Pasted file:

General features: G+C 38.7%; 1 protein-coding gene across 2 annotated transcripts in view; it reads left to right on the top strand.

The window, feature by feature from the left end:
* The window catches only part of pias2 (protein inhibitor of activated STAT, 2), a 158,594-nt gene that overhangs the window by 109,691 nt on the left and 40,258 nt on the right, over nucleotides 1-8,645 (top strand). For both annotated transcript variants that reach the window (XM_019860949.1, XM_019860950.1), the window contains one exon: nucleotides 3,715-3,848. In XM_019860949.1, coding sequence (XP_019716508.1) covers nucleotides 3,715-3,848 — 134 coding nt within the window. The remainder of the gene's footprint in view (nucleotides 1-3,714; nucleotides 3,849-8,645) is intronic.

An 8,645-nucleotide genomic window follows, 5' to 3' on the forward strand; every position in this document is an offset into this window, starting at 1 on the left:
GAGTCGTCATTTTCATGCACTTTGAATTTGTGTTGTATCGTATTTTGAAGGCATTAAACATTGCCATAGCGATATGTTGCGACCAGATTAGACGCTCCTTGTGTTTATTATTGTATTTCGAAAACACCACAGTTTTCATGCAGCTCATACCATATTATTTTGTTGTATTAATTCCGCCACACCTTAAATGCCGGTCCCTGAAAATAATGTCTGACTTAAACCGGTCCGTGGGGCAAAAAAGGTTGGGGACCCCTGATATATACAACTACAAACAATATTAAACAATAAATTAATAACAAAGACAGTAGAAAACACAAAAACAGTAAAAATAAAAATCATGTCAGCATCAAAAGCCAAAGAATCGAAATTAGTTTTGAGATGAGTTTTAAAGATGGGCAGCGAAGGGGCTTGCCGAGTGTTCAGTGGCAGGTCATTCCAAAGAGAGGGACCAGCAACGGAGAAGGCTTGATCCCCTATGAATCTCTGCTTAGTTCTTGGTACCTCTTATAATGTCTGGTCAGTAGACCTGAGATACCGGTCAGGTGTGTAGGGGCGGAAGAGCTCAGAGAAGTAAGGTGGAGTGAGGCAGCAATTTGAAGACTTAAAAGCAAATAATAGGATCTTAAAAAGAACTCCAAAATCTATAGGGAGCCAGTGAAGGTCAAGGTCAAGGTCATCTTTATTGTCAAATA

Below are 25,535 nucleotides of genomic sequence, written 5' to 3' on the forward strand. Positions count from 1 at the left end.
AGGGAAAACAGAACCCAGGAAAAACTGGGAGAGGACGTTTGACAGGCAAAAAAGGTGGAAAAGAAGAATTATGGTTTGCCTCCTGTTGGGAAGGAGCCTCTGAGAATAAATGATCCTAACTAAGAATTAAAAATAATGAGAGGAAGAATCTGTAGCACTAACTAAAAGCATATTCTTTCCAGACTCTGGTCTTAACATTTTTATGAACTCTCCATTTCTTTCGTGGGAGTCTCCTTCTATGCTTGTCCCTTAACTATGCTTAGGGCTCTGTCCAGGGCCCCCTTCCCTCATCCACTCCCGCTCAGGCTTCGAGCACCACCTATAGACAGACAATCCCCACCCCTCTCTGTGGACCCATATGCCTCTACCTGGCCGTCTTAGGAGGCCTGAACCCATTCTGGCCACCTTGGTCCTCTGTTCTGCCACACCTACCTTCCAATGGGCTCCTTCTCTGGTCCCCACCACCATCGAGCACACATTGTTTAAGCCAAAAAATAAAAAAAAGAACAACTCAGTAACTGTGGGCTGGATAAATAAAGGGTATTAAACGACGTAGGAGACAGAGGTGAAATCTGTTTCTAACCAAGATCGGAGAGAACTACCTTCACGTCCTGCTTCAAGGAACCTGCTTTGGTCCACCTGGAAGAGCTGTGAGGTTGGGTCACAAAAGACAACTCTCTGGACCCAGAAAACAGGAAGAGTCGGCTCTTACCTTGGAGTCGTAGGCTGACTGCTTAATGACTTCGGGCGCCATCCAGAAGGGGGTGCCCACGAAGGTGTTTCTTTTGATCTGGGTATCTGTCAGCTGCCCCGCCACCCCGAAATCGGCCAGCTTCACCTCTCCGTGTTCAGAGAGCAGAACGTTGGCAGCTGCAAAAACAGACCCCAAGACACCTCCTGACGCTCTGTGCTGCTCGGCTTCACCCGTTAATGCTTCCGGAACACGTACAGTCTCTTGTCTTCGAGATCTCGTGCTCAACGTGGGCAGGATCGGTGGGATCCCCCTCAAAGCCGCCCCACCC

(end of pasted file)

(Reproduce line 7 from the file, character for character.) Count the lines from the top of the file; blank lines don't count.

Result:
AGGGAAAACAGAACCCAGGAAAAACTGGGAGAGGACGTTTGACAGGCAAAAAAGGTGGAAAAGAAGAATTATGGTTTGCCTCCTGTTGGGAAGGAGCCTCTGAGAATAAATGATCCTAACTAAGAATTAAAAATAATGAGAGGAAGAATCTGTAGCACTAACTAAAAGCATATTCTTTCCAGACTCTGGTCTTAACATTTTTATGAACTCTCCATTTCTTTCGTGGGAGTCTCCTTCTATGCTTGTCCCTTAACTATGCTTAGGGCTCTGTCCAGGGCCCCCTTCCCTCATCCACTCCCGCTCAGGCTTCGAGCACCACCTATAGACAGACAATCCCCACCCCTCTCTGTGGACCCATATGCCTCTACCTGGCCGTCTTAGGAGGCCTGAACCCATTCTGGCCACCTTGGTCCTCTGTTCTGCCACACCTACCTTCCAATGGGCTCCTTCTCTGGTCCCCACCACCATCGAGCACACATTGTTTAAGCCAAAAAATAAAAAAAAGAACAACTCAGTAACTGTGGGCTGGATAAATAAAGGGTATTAAACGACGTAGGAGACAGAGGTGAAATCTGTTTCTAACCAAGATCGGAGAGAACTACCTTCACGTCCTGCTTCAAGGAACCTGCTTTGGTCCACCTGGAAGAGCTGTGAGGTTGGGTCACAAAAGACAACTCTCTGGACCCAGAAAACAGGAAGAGTCGGCTCTTACCTTGGAGTCGTAGGCTGACTGCTTAATGACTTCGGGCGCCATCCAGAAGGGGGTGCCCACGAAGGTGTTTCTTTTGATCTGGGTATCTGTCAGCTGCCCCGCCACCCCGAAATCGGCCAGCTTCACCTCTCCGTGTTCAGAGAGCAGAACGTTGGCAGCTGCAAAAACAGACCCCAAGACACCTCCTGACGCTCTGTGCTGCTCGGCTTCACCCGTTAATGCTTCCGGAACACGTACAGTCTCTTGTCTTCGAGATCTCGTGCTCAACGTGGGCAGGATCGGTGGGATCCCCCTCAAAGCCGCCCCACCC